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"Amber, you won't believe who's here!"
The agitated whisper stopped Amber Bradley in her tracks halfway through the front door of the Hope Springs Medical Clinic. She glanced around the small waiting room. The only occupant was her wide-eyed receptionist standing at her desk with one finger pressed to her lips.
Amber whispered back, "I give up, Wilma. Who's here?"
The tiny, sixty-something woman glanced toward the hallway leading to the offices and exam rooms, then hurried around the corner of her desk wringing her hands. "Dr. Phillip White."
Oh, no. Amber closed the door with deliberate slowness. So the ax was going to fall on their small-town clinic in spite of everyone's prayers. What would they do now? What would happen to their patients? Her heart sank at the prospect.
Please, dear Lord, don't let this happen.
Composing herself, she turned to face Wilma. "What did he say? Is Harold worse?"
"He said Harold is the reason he needs to meet with us, but he wanted to wait until you were here before going into details."
Dr. Harold White was the only doctor in the predominantly Amish community of Hope Springs, Ohio. Four weeks earlier, he'd taken his first vacation in more than twenty years to visit his grandson, Phillip, in Honolulu. While there, a serious accident landed the seventy-five-year-old man in intensive care.
Wilma leaned close. "What do you think he's doing here?"
"I have no idea."
"You think he's here to close the office, don't you?"
Amber couldn't come up with another reason that made more sense. Harold's only relative had come to close the clinic and inform them that Harold wouldn't be returning.
At least he was kind enough to come in person instead of delivering the news over the phone.
Amber had been expecting something like this since she'd learned the extent of Harold's injuries. Chances were slim a man his age could make a full recovery after suffering a broken leg, a fractured skull and surgery to remove a blood clot on his brain. Still, Harold hadn't given up hope that he'd be back, so neither would she.
Summoning a smile for her coworker, Amber laid a hand on Wilma's shoulder. "When I spoke to Harold last night, he assured me the clinic would stay open."
"For now." The deep male voice came from behind them.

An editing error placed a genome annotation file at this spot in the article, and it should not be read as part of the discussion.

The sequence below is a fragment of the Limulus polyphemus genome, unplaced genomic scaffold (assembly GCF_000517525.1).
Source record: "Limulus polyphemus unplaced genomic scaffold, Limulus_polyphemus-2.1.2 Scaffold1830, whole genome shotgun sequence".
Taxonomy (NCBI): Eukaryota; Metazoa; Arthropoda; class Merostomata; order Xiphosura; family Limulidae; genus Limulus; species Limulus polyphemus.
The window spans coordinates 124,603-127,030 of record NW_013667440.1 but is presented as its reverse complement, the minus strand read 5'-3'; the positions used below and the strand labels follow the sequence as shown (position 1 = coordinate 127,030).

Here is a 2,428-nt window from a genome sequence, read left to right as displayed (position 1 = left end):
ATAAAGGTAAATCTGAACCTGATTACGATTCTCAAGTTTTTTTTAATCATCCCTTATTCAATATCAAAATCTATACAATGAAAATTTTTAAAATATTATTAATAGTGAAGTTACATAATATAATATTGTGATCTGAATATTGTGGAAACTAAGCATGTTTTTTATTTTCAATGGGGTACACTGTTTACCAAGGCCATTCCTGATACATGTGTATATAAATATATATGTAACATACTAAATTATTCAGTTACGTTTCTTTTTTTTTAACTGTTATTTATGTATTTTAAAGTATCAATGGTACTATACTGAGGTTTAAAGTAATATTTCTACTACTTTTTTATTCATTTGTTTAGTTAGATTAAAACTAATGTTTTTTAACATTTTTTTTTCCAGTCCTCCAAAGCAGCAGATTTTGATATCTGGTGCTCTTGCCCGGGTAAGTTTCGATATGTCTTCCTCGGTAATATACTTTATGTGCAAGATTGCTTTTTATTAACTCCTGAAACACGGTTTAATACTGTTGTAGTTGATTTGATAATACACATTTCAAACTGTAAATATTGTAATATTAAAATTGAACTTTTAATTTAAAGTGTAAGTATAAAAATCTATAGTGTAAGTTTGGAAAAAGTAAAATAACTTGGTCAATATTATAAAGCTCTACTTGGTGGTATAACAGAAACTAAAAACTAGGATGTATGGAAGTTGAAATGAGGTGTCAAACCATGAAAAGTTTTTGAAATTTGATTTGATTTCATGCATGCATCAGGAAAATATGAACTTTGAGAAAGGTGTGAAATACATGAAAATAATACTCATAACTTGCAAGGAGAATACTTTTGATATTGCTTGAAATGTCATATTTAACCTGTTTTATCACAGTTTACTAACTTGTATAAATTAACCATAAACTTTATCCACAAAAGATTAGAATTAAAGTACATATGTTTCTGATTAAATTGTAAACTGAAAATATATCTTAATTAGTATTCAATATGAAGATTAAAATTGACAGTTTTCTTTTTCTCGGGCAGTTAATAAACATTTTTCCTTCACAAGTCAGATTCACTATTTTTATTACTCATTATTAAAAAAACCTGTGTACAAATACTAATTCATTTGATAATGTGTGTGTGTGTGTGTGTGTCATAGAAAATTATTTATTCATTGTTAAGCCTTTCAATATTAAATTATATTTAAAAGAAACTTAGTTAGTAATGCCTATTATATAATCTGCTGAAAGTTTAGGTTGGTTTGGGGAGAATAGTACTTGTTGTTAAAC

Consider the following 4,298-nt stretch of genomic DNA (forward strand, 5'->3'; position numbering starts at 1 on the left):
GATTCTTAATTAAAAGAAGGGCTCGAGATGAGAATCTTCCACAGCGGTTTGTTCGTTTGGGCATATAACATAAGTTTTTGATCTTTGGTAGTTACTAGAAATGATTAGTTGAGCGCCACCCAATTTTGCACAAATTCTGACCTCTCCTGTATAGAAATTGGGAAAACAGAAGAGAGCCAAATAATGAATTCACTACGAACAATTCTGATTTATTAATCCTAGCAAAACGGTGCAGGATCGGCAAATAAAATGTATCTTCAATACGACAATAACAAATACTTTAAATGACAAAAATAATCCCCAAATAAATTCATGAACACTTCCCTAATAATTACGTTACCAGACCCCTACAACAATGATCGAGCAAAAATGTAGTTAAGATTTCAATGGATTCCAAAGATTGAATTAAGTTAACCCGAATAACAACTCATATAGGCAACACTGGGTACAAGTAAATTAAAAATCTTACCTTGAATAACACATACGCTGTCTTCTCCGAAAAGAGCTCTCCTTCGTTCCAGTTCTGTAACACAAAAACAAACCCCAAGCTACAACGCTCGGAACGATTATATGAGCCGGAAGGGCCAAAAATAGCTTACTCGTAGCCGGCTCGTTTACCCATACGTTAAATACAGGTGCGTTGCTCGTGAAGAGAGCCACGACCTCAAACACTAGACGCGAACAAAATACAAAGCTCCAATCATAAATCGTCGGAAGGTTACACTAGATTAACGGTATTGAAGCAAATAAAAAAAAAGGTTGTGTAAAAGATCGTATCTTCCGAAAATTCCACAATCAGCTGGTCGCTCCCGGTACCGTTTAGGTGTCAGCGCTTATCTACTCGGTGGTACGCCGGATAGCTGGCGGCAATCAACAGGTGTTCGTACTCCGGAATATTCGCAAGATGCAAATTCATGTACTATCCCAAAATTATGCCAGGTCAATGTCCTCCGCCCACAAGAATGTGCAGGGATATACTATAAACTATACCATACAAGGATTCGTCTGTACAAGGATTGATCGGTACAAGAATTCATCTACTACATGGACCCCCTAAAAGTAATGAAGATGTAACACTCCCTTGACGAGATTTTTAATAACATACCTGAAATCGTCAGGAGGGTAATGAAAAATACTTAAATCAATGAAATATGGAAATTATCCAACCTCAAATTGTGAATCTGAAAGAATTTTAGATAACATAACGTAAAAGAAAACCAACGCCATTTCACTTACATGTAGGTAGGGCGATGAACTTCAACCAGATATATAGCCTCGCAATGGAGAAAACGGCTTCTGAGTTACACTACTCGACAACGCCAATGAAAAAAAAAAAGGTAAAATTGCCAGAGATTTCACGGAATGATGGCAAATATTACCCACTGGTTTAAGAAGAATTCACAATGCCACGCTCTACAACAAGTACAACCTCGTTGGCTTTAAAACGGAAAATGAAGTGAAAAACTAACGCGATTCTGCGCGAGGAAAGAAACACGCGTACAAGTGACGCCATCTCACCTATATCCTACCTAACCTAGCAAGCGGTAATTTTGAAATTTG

Wilma squeaked as she spun around. Amber had a better grip on her emotions. Wilma hurried away to the safety of her oak desk in the corner, leaving Amber to face the newcomer alone. She surveyed Harold's grandson with interest.
Dr. Phillip White was more imposing than she had expected. He stood six foot at least, if not a shade taller. His light brown hair, streaked with sun-bleached highlights, curled slightly where it touched the collar of his blue, button-down shirt. His bronze tan emphasized his bone structure and the startling blue of his eyes.
He was movie-star gorgeous. The thought popped into Amber's brain and stuck. She licked her suddenly dry lips. When had she met a man who triggered such intense awareness at first glance? Okay, never.
Rejecting her left-field thoughts as totally irrelevant, Amber tried for a professional smile. Moving forward, she held out her hand. "Welcome to Hope Springs, Dr. White."
His grip, firm and oddly stirring, made her pulse spike and her breathing quicken. He held her hand a fraction longer than necessary. When he let go, she shoved her hands in the front pockets of her white lab coat, curling her fingers into tight balls.
Striving to appear unruffled, she said, "Your grandfather speaks of you frequently. I never saw him so excited as the day he learned of your existence."
His expression remained carefully blank. "I'm sure my happiness was equal to his."
Little warning bells started going off in Amber's brain. He wasn't here to make friends. Her smile grew stiff. "Of course, it can't be every day a grown man discovers he has a grandfather he never knew about."
Up close, Phillip's resemblance to Harold was undeniable. They shared the same intense blue eyes, strong chin and full lips. But not, it seemed, Harold's friendly demeanor. Still, she cast aside any lingering doubts that the whole thing was a hoax. They were obviously related.
She said, "Isn't it strange that both of you became family practice doctors. It must be in the genes. I'd love to hear the whole story. Harold was vague about the details."
A cooler expression entered Phillip's eyes. "It's a personal matter that I'm not comfortable discussing."
Oops! It seemed she'd stumbled on a touchy subject. "I'm sorry Harold's holiday with you ended so badly."
"As am I." His lips pressed into a tighter line.
Amber indicated their receptionist. "I take it you've met Mrs. Nolan? Wilma has worked for your grandfather since he came to Hope Springs over thirty years ago."
He nodded in Wilma's direction. "Yes, we've met."